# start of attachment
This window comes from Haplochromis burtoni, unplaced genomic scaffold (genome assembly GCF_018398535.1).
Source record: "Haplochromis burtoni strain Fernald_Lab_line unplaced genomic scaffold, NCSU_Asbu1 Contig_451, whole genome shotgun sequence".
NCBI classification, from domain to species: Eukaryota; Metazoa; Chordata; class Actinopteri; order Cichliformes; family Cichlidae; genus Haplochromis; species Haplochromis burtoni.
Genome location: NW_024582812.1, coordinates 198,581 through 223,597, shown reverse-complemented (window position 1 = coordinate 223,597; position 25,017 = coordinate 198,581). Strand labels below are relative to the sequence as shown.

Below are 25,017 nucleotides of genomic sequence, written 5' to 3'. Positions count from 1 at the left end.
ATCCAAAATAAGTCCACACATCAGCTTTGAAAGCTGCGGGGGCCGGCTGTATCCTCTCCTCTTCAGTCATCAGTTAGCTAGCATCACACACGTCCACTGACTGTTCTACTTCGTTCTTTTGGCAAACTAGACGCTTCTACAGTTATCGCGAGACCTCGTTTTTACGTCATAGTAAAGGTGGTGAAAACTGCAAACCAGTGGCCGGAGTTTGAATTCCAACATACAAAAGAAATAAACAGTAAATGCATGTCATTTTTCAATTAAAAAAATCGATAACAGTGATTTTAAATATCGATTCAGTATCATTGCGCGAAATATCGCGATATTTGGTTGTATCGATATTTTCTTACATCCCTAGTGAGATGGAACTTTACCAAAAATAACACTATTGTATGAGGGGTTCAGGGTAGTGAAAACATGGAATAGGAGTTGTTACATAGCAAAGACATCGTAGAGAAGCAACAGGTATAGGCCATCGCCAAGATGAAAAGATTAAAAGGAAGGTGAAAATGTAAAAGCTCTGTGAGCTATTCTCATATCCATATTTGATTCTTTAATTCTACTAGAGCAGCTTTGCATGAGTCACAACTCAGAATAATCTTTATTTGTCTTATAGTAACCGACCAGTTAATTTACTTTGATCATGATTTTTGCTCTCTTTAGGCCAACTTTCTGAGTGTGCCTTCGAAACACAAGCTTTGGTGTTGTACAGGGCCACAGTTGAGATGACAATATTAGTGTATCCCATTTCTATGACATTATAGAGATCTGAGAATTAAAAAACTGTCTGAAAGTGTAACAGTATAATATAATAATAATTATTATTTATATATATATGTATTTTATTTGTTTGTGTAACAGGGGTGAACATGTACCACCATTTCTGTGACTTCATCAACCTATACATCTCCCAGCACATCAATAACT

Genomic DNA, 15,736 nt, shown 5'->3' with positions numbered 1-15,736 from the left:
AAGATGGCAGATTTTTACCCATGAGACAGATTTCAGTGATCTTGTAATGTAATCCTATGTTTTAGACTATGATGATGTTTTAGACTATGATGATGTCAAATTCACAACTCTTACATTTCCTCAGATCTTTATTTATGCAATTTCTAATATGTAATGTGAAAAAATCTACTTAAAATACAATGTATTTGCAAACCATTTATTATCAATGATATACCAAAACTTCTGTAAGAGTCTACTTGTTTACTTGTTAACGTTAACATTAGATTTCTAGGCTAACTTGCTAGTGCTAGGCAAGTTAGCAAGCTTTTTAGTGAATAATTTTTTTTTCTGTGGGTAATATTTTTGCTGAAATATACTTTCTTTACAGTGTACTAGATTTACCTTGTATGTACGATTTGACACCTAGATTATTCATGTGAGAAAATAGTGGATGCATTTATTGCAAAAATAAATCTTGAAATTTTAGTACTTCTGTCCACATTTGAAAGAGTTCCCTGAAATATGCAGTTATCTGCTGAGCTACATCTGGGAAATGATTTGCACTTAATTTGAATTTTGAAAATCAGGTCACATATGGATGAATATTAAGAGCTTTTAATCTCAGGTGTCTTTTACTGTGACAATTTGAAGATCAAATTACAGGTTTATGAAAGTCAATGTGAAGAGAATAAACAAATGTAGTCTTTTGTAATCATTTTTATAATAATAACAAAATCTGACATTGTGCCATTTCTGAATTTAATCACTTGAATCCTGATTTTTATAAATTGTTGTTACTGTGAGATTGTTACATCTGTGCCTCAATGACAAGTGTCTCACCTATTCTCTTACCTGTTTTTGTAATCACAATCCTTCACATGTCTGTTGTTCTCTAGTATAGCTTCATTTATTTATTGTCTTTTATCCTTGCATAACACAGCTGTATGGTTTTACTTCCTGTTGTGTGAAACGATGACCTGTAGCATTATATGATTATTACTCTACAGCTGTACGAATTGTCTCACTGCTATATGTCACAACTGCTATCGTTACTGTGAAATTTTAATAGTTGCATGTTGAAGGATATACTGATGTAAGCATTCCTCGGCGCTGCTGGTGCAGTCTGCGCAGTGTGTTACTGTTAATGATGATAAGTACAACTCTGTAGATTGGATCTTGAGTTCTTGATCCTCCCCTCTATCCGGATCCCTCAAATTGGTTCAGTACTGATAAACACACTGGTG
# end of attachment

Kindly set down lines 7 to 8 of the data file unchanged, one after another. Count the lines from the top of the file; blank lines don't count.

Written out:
Genomic DNA, 15,736 nt, shown 5'->3' with positions numbered 1-15,736 from the left:
AAGATGGCAGATTTTTACCCATGAGACAGATTTCAGTGATCTTGTAATGTAATCCTATGTTTTAGACTATGATGATGTTTTAGACTATGATGATGTCAAATTCACAACTCTTACATTTCCTCAGATCTTTATTTATGCAATTTCTAATATGTAATGTGAAAAAATCTACTTAAAATACAATGTATTTGCAAACCATTTATTATCAATGATATACCAAAACTTCTGTAAGAGTCTACTTGTTTACTTGTTAACGTTAACATTAGATTTCTAGGCTAACTTGCTAGTGCTAGGCAAGTTAGCAAGCTTTTTAGTGAATAATTTTTTTTTCTGTGGGTAATATTTTTGCTGAAATATACTTTCTTTACAGTGTACTAGATTTACCTTGTATGTACGATTTGACACCTAGATTATTCATGTGAGAAAATAGTGGATGCATTTATTGCAAAAATAAATCTTGAAATTTTAGTACTTCTGTCCACATTTGAAAGAGTTCCCTGAAATATGCAGTTATCTGCTGAGCTACATCTGGGAAATGATTTGCACTTAATTTGAATTTTGAAAATCAGGTCACATATGGATGAATATTAAGAGCTTTTAATCTCAGGTGTCTTTTACTGTGACAATTTGAAGATCAAATTACAGGTTTATGAAAGTCAATGTGAAGAGAATAAACAAATGTAGTCTTTTGTAATCATTTTTATAATAATAACAAAATCTGACATTGTGCCATTTCTGAATTTAATCACTTGAATCCTGATTTTTATAAATTGTTGTTACTGTGAGATTGTTACATCTGTGCCTCAATGACAAGTGTCTCACCTATTCTCTTACCTGTTTTTGTAATCACAATCCTTCACATGTCTGTTGTTCTCTAGTATAGCTTCATTTATTTATTGTCTTTTATCCTTGCATAACACAGCTGTATGGTTTTACTTCCTGTTGTGTGAAACGATGACCTGTAGCATTATATGATTATTACTCTACAGCTGTACGAATTGTCTCACTGCTATATGTCACAACTGCTATCGTTACTGTGAAATTTTAATAGTTGCATGTTGAAGGATATACTGATGTAAGCATTCCTCGGCGCTGCTGGTGCAGTCTGCGCAGTGTGTTACTGTTAATGATGATAAGTACAACTCTGTAGATTGGATCTTGAGTTCTTGATCCTCCCCTCTATCCGGATCCCTCAAATTGGTTCAGTACTGATAAACACACTGGTG